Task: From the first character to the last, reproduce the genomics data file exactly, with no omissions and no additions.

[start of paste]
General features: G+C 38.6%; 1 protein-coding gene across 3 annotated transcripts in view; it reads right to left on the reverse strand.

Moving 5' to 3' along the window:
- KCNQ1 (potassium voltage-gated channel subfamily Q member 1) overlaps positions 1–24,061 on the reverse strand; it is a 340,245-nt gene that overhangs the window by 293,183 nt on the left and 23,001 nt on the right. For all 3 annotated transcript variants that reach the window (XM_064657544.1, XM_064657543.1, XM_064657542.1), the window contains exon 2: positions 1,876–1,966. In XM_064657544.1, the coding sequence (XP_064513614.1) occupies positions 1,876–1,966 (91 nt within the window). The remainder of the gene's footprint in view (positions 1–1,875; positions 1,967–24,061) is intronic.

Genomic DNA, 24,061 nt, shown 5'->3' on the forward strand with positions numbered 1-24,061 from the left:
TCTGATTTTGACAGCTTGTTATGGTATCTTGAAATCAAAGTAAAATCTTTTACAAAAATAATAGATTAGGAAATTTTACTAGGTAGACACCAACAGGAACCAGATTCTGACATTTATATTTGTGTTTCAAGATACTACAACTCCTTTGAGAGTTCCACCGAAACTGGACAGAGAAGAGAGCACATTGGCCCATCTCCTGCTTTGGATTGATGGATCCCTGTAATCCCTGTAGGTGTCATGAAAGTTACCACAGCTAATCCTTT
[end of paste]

General features: G+C 38.6%; 1 protein-coding gene across 3 annotated transcripts in view; it reads right to left on the reverse strand.

Moving 5' to 3' along the window:
- KCNQ1 (potassium voltage-gated channel subfamily Q member 1) overlaps positions 1–24,061 on the reverse strand; it is a 340,245-nt gene that overhangs the window by 293,183 nt on the left and 23,001 nt on the right. For all 3 annotated transcript variants that reach the window (XM_064657544.1, XM_064657543.1, XM_064657542.1), the window contains exon 2: positions 1,876–1,966. In XM_064657544.1, the coding sequence (XP_064513614.1) occupies positions 1,876–1,966 (91 nt within the window). The remainder of the gene's footprint in view (positions 1–1,875; positions 1,967–24,061) is intronic.

Genomic DNA, 24,061 nt, shown 5'->3' on the forward strand with positions numbered 1-24,061 from the left:
TCTGATTTTGACAGCTTGTTATGGTATCTTGAAATCAAAGTAAAATCTTTTACAAAAATAATAGATTAGGAAATTTTACTAGGTAGACACCAACAGGAACCAGATTCTGACATTTATATTTGTGTTTCAAGATACTACAACTCCTTTGAGAGTTCCACCGAAACTGGACAGAGAAGAGAGCACATTGGCCCATCTCCTGCTTTGGATTGATGGATCCCTGTAATCCCTGTAGGTGTCATGAAAGTTACCACAGCTAATCCTTT